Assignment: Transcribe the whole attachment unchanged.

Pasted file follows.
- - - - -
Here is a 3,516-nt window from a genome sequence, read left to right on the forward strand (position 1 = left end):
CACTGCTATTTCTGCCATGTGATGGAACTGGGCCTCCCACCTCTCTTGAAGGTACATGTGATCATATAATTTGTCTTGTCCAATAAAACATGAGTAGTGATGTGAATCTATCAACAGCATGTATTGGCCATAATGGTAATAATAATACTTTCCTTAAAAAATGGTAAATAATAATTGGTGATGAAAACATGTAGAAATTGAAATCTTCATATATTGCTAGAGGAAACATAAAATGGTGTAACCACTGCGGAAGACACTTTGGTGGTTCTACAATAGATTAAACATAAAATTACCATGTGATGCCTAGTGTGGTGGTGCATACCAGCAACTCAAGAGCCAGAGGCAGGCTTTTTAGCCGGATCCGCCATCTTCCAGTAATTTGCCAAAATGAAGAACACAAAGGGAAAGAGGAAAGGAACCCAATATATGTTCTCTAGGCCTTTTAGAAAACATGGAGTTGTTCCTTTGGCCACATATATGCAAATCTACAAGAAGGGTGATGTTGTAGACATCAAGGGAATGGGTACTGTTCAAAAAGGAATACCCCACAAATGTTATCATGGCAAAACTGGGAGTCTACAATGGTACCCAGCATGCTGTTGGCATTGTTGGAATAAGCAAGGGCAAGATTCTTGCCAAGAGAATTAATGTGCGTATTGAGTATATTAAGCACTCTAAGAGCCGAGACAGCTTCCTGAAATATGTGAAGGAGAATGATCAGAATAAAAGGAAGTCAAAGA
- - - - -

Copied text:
Here is a 3,516-nt window from a genome sequence, read left to right on the forward strand (position 1 = left end):
CACTGCTATTTCTGCCATGTGATGGAACTGGGCCTCCCACCTCTCTTGAAGGTACATGTGATCATATAATTTGTCTTGTCCAATAAAACATGAGTAGTGATGTGAATCTATCAACAGCATGTATTGGCCATAATGGTAATAATAATACTTTCCTTAAAAAATGGTAAATAATAATTGGTGATGAAAACATGTAGAAATTGAAATCTTCATATATTGCTAGAGGAAACATAAAATGGTGTAACCACTGCGGAAGACACTTTGGTGGTTCTACAATAGATTAAACATAAAATTACCATGTGATGCCTAGTGTGGTGGTGCATACCAGCAACTCAAGAGCCAGAGGCAGGCTTTTTAGCCGGATCCGCCATCTTCCAGTAATTTGCCAAAATGAAGAACACAAAGGGAAAGAGGAAAGGAACCCAATATATGTTCTCTAGGCCTTTTAGAAAACATGGAGTTGTTCCTTTGGCCACATATATGCAAATCTACAAGAAGGGTGATGTTGTAGACATCAAGGGAATGGGTACTGTTCAAAAAGGAATACCCCACAAATGTTATCATGGCAAAACTGGGAGTCTACAATGGTACCCAGCATGCTGTTGGCATTGTTGGAATAAGCAAGGGCAAGATTCTTGCCAAGAGAATTAATGTGCGTATTGAGTATATTAAGCACTCTAAGAGCCGAGACAGCTTCCTGAAATATGTGAAGGAGAATGATCAGAATAAAAGGAAGTCAAAGA